Light, ah what would we do without it? One hundred-thirty years ago Mr. Edison revolutionized light with his invention of the familiar incandescent bulb.
Today we have the CFL and LED bulbs, to name just a few.
Why fiddle when it ain’t broke?
Well, let me share why.
Mr. Edison’s bulb generates 90% more heat (energy) than light. Energy burns coal, and coal emissions generate the most mercury emissions, contribute to greenhouse gasses, and add to global climate change. Do I have your attention?
Back in 2007, a Bush bill set new standards for more efficient light bulbs. Pot-bellied bulbs must become 30% more efficient, while 100-watt incandescents will be banned from stores by 2012 and 40-watt bulbs by 2014. This incentive means that a fully implemented law could reduce the need for thirty additional power plants and 100 million tons of CO2 emissions per year will fail to manifest on the planet. From where I stand, these statistics are compelling. Want to know more?
Today we appear to have a zillion bulb choices on store shelves, similar to the cereal choices at Whole Foods. Where are the manuals? I shall now shed my “light” on this topic:
The CFL stands for compact fluorescent lighting. This spiral shaped bulb uses 75% less energy than incandescents. They are four times more expensive than incandescents, yet the lifespan increases tenfold. Some folks are opposed to the CFL’s quality and color of light emitted, yet this problem is drastically improved from the earliest editions.
The main concern with the CFL is the slight amount (1-4 mg) of mercury in the bulb, which involves a bit of special handling when installing and disposing. Updated information regarding these matters is found at http://www.energystar.gov/. In a nutshell, handle the bulbs at the base-never force, and recycle them in sealed plastic bags at most home improvement stores like Home Depot and Lowe’s. Heaven forbid if you break one…just kidding. There is specific protocol for handling a broken CFL, so do check out the website.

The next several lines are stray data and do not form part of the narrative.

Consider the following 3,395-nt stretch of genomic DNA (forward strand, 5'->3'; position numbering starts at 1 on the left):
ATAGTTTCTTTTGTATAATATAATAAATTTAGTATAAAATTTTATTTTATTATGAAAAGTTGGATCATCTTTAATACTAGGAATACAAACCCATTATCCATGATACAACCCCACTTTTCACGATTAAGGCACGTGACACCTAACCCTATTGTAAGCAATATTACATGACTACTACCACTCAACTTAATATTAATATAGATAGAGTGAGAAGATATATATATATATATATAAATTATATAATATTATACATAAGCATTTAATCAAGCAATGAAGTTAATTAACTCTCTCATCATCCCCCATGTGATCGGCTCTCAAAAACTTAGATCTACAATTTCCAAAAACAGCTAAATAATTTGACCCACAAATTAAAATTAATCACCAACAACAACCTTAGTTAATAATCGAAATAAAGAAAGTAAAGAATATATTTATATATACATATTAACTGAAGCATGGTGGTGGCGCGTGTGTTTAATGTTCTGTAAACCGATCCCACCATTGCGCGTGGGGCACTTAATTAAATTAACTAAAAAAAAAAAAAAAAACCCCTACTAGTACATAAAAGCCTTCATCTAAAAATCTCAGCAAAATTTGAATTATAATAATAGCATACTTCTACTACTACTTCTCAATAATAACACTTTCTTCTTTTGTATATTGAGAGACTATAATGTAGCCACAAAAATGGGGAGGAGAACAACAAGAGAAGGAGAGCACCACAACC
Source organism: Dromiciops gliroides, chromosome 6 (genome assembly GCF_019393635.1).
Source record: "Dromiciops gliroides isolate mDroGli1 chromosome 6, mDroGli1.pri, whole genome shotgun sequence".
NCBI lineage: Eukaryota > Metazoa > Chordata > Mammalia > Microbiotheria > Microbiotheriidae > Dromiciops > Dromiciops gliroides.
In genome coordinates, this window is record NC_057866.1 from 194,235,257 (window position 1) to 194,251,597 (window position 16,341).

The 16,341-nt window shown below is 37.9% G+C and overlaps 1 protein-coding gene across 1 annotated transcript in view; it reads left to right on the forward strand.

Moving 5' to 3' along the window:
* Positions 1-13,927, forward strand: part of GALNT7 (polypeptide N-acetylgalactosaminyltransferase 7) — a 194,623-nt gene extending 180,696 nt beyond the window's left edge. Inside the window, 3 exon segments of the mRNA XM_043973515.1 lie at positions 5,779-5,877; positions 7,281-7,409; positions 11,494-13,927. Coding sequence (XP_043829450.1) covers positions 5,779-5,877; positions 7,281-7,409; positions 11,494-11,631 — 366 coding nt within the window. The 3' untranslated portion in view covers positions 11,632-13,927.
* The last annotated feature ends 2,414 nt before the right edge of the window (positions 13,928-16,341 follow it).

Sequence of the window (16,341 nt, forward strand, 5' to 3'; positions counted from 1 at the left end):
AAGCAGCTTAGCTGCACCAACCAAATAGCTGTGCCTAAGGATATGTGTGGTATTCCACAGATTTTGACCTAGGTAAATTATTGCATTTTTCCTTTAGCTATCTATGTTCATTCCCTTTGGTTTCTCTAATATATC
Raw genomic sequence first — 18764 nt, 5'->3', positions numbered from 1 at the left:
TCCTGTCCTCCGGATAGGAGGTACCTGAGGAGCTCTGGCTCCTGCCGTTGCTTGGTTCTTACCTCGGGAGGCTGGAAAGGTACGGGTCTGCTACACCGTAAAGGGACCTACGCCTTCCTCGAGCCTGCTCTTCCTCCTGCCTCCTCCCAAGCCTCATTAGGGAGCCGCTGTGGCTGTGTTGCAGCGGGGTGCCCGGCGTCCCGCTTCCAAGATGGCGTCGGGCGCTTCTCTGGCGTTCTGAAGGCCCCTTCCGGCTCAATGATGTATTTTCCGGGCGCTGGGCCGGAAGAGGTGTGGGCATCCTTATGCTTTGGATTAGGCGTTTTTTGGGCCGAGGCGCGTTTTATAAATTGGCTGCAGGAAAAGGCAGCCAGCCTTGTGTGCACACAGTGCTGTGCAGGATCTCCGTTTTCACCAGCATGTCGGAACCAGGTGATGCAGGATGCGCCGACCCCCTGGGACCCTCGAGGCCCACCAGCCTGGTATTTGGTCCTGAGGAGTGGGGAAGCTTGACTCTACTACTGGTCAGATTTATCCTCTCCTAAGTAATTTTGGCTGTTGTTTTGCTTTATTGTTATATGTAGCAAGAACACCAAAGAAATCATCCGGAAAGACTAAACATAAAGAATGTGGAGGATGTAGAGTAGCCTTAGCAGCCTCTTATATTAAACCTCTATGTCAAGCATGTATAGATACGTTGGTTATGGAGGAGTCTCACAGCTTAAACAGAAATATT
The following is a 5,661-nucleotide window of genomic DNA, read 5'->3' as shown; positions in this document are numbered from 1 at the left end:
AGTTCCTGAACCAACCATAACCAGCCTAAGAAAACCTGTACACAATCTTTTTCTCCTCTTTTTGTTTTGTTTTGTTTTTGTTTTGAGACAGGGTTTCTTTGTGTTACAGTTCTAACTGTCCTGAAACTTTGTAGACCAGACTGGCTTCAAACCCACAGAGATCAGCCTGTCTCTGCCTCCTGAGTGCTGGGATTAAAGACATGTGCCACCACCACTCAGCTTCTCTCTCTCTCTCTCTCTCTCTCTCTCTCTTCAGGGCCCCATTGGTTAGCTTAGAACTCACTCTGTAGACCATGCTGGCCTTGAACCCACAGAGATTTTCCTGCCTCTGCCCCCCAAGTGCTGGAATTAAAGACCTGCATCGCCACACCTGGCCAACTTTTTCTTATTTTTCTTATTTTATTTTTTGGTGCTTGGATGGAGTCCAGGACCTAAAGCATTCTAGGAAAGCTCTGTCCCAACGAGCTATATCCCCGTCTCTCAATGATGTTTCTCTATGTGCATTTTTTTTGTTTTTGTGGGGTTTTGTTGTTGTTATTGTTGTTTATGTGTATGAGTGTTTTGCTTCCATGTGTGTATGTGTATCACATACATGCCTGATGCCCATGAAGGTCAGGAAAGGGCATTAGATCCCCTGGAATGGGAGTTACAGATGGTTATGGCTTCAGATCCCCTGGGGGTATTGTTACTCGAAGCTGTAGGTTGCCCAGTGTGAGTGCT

The last bulb I plan to address today is the LED (light emitting diodes). These sexy lights last four times longer than CFL, yet are wildly expensive. Similar to all new technology, prices will decline over time. If you feel flush, go for it, and remember to leave them in your will.
In closing: Lighting accounts for 20% of home electric bills. Heating and cooling devour another chunk, yet that is a subject for another day. If I taught you nothing else today, please remember: when we turn on a light, the majority of the time, we are burning coal.
I look forward to your comments. This blog is my personal soapbox regarding topics closest to my heart. I hope to educate and inspire.
Copyright (c) 2012 By Diane LaSauce All Rights Reserved